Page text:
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  1. #1
    Member xhawk's Avatar
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    Flax Oil and upset stomach

    Hello, from what I have been reading alot of you are taking flax seed oil and getting good results. I also have jumped on the bandwagon......taking three tablespoons per day .....having problems with it upsetting my stomach.......any ideas on what I can and can not dilute it with and how much it can be diluted. Thanx
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    Member Belle's Avatar
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    Perhaps take it with your protein shakes. I blend it in with those as it tastes like crap when you sip it from a spoon. makes me wanna barf just thinking about it actually and I am not straight flax here, but safflower/flax 1:1 ratio. Even then it still tastes bad raw. Take it with your food alteratively no on an empty stomach.

    When you say tummy upset, is it gripes or what?

    Feeling rough today and havn't eaten anything cos I got what the kid's got but not vomiting just the other end. Not nice that's for sure. I've been laid up in bed for the best part of the day and feel better now--craving icecream actually. (Think I'd rather barf than feel weak as all ---- all day, get it over with!). It's really set me back especially in the arms as I did my workout last night and I couldn't eat at all this morning, so they are weak as at the moment. May just go with what my body wants for today. Guess that's my workout missed for tonight anyhow.
    Last edited by Belle; 03-17-2003 at 05:38 PM.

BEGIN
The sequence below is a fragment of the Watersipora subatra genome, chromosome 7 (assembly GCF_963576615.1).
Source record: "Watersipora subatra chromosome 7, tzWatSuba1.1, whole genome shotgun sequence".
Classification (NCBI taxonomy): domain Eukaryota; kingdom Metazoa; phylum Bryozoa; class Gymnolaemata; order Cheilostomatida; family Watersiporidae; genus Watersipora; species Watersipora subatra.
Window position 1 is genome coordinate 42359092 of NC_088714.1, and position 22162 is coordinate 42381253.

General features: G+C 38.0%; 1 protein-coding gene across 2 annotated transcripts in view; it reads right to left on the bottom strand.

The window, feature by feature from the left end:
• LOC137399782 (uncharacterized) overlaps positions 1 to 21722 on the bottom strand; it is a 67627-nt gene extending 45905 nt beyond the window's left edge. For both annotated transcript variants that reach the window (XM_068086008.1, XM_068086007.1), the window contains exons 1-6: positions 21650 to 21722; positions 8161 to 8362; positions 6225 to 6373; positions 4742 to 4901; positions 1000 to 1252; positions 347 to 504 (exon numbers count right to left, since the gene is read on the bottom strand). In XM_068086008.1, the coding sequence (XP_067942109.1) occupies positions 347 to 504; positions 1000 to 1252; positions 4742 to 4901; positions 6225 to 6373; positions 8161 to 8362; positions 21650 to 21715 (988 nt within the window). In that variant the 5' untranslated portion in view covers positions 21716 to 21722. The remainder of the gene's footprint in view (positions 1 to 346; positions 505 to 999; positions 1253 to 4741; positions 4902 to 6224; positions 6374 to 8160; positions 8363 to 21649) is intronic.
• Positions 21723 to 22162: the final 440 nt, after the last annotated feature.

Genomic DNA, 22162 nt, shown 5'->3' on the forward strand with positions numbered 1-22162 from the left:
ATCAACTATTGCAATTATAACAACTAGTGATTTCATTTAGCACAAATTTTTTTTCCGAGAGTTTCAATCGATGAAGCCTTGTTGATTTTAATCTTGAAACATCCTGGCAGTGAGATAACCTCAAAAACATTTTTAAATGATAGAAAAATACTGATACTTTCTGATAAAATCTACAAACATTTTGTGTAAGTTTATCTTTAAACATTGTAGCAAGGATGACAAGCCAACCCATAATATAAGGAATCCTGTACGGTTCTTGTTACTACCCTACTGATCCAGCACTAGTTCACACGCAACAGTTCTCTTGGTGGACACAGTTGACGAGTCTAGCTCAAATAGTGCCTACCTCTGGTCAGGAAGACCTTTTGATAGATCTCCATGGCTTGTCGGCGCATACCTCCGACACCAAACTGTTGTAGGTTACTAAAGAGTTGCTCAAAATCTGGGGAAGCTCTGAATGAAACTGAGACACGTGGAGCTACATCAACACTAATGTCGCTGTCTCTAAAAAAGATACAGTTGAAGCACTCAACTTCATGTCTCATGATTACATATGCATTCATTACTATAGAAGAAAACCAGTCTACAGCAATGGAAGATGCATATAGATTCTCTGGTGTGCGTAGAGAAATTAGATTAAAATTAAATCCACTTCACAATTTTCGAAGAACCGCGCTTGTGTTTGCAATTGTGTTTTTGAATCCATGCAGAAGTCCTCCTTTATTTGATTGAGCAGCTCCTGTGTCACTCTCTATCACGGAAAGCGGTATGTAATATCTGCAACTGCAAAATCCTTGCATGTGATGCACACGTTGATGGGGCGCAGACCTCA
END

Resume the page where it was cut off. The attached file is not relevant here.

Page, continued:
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  3. #3
    Member xhawk's Avatar
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    cramps

    Belle it just gives me slight stomach cramps kind of flu like feeling.....lol.......not sure how else to describe it........can i add it to a glass of iced tea without it losing its effect?
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    Member Belle's Avatar
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    Anything that takes ya fancy I suppose, though that idea makes me wanna barf more than taking it raw..LOL! May do a little float on top there. You could mix it with orange too I guess--fresh orange and juices. Not sure how that would go on an upset tummy. I'd go for milk or something as it lines your stomach, but you go for it and tell us how it goes...

    off to the loo now
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    Member GLAlexander's Avatar
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    I have only been taking flax for about a week, but I mix into my protein shake. I also mix in some glutamine, soy milk, and a banana.
    "Give a man a fish you feed him for a day. Teach a man to fish and you feed him for a lifetime."
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    Quick question GL, you are refriderating it, right?
    starting over!!!!!!!!!!
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    Member xhawk's Avatar
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    refrigerating